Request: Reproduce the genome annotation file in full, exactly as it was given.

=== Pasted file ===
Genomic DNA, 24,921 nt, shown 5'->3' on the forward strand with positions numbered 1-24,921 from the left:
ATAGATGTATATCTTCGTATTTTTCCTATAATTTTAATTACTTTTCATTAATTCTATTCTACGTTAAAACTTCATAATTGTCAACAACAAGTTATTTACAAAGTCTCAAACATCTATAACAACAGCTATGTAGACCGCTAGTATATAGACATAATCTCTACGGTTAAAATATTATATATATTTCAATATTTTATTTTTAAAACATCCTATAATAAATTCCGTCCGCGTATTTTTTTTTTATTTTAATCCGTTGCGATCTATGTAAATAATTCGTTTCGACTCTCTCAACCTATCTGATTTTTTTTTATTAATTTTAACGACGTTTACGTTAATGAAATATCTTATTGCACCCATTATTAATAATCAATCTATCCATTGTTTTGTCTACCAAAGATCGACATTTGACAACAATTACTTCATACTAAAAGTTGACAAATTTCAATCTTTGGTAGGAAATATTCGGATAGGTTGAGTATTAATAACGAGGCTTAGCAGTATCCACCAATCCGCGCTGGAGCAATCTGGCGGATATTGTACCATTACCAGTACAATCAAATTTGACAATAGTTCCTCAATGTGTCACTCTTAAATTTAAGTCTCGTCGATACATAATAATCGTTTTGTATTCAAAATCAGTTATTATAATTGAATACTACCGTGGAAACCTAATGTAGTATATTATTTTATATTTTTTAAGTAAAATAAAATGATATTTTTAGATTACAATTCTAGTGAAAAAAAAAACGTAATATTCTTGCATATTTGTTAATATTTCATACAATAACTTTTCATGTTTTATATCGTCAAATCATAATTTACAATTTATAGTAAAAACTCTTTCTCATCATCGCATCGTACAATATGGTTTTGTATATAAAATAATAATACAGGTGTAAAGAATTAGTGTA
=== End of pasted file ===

Genomic DNA, 24,921 nt, shown 5'->3' on the forward strand with positions numbered 1-24,921 from the left:
ATAGATGTATATCTTCGTATTTTTCCTATAATTTTAATTACTTTTCATTAATTCTATTCTACGTTAAAACTTCATAATTGTCAACAACAAGTTATTTACAAAGTCTCAAACATCTATAACAACAGCTATGTAGACCGCTAGTATATAGACATAATCTCTACGGTTAAAATATTATATATATTTCAATATTTTATTTTTAAAACATCCTATAATAAATTCCGTCCGCGTATTTTTTTTTTATTTTAATCCGTTGCGATCTATGTAAATAATTCGTTTCGACTCTCTCAACCTATCTGATTTTTTTTTATTAATTTTAACGACGTTTACGTTAATGAAATATCTTATTGCACCCATTATTAATAATCAATCTATCCATTGTTTTGTCTACCAAAGATCGACATTTGACAACAATTACTTCATACTAAAAGTTGACAAATTTCAATCTTTGGTAGGAAATATTCGGATAGGTTGAGTATTAATAACGAGGCTTAGCAGTATCCACCAATCCGCGCTGGAGCAATCTGGCGGATATTGTACCATTACCAGTACAATCAAATTTGACAATAGTTCCTCAATGTGTCACTCTTAAATTTAAGTCTCGTCGATACATAATAATCGTTTTGTATTCAAAATCAGTTATTATAATTGAATACTACCGTGGAAACCTAATGTAGTATATTATTTTATATTTTTTAAGTAAAATAAAATGATATTTTTAGATTACAATTCTAGTGAAAAAAAAAACGTAATATTCTTGCATATTTGTTAATATTTCATACAATAACTTTTCATGTTTTATATCGTCAAATCATAATTTACAATTTATAGTAAAAACTCTTTCTCATCATCGCATCGTACAATATGGTTTTGTATATAAAATAATAATACAGGTGTAAAGAATTAGTGTA